The UK Royal Air Force will conduct its final operational sortie with the Lockheed TriStar on 24 March, with a pair of the tri-jets to take off from its Brize Norton air base in Oxfordshire. One of the aircraft will be involved in an air-to-air refuelling activity, the service says.
The last flight will occur four days after the RAF’s 216 Sqn – which has operated the TriStar for 30 years – was formally deactivated during a disbandment ceremony performed at the service’s air transport base.
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Acquired after the Falklands War of 1982 and operated since 1984, the RAF’s TriStar fleet comprised six L-1011-500s purchased from British Airways and modified for the in-flight refuelling role, plus three passenger-only examples sourced from Pan Am. In the tanker role, the Rolls-Royce RB211-powered type is capable of carrying a maximum fuel load of almost 140t.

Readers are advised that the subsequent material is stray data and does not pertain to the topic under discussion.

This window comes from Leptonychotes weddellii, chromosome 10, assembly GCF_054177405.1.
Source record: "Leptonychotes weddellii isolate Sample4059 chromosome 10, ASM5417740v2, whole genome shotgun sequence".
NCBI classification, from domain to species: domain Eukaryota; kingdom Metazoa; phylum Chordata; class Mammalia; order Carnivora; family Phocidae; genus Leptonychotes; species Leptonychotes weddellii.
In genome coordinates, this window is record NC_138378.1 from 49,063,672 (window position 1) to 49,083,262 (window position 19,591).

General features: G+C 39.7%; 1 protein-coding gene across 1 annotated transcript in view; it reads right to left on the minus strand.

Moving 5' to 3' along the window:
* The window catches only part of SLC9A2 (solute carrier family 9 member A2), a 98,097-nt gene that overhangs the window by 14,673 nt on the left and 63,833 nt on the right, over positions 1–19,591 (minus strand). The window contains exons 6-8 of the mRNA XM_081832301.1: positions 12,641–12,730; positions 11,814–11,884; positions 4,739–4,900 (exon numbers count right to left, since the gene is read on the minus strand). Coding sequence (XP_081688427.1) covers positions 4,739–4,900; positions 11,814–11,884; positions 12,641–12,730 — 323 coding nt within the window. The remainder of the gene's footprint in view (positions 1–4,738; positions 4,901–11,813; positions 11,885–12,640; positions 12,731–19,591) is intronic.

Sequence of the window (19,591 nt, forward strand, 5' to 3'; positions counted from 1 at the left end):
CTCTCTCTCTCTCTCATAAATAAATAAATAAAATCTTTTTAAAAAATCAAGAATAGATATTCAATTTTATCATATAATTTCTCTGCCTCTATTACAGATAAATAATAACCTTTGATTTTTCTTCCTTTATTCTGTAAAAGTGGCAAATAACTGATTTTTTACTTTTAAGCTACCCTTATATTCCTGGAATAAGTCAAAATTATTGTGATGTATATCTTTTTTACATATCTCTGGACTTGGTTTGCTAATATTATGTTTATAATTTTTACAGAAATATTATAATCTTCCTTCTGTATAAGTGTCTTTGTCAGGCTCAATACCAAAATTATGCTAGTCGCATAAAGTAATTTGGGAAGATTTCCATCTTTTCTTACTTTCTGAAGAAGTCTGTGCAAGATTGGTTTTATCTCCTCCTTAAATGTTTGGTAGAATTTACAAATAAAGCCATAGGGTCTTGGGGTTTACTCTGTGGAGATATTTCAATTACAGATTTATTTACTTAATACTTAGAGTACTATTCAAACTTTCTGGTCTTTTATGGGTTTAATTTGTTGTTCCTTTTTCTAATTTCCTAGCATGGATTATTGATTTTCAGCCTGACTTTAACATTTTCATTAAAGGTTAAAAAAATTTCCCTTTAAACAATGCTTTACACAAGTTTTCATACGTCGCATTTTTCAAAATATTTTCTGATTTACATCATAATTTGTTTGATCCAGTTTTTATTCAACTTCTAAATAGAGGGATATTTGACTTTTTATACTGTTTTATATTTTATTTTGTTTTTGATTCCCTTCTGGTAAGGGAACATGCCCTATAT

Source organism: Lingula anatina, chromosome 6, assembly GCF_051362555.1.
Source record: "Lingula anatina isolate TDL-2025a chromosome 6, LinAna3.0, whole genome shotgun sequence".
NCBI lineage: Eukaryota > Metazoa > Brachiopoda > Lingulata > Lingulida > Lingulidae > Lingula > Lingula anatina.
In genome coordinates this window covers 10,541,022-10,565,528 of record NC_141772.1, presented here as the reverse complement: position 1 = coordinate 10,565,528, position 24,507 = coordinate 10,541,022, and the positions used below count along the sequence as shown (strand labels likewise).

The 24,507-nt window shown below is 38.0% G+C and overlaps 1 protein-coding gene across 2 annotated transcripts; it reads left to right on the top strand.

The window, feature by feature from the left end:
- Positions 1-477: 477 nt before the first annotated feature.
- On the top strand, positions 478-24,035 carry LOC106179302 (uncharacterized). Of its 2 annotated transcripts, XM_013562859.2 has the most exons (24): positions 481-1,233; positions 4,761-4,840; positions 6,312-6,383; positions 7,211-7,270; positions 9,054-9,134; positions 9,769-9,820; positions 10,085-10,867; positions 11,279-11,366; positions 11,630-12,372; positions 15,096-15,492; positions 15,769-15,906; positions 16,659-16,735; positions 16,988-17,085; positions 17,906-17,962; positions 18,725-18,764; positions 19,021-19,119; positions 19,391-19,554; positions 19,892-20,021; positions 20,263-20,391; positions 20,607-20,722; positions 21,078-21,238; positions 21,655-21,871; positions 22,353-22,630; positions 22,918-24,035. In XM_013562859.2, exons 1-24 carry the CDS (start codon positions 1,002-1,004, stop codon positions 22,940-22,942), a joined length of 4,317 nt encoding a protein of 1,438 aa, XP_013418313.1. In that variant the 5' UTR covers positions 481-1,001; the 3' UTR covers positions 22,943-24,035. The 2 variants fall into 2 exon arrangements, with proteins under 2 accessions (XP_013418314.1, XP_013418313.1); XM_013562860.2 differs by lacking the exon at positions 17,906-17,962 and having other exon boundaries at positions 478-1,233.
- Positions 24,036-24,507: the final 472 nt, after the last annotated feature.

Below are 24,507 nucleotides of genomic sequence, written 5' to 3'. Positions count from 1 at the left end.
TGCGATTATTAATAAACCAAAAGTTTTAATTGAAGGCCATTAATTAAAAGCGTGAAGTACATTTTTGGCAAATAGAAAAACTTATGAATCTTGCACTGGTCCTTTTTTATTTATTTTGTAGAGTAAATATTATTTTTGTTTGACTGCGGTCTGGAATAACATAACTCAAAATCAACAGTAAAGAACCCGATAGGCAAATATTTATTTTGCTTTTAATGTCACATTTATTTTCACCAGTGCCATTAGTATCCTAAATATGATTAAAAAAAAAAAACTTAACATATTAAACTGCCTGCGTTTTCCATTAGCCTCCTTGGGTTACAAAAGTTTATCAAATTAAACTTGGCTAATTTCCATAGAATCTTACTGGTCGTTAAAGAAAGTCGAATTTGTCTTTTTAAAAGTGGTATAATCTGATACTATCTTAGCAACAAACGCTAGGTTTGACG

Retirement of the TriStar tanker/transport fleet follows the departure from service of the RAF’s last Vickers VC10 in-flight refuelling aircraft in September 2013. Both types’ responsibilities have been assumed by the service’s new Airbus A330 Voyagers, being supplied via the Future Strategic Tanker Aircraft deal by AirTanker.
According to Flightglobal’s Ascend Fleets advisory service, the UK retirement leaves just one TriStar as operational in the world. This is a -100 example adapted for use as an air-launch platform for US company Orbital Sciences’ Pegasus satellite-delivery rocket. Built in 1974 and now named Stargazer, this was originally operated by Air Canada, it says.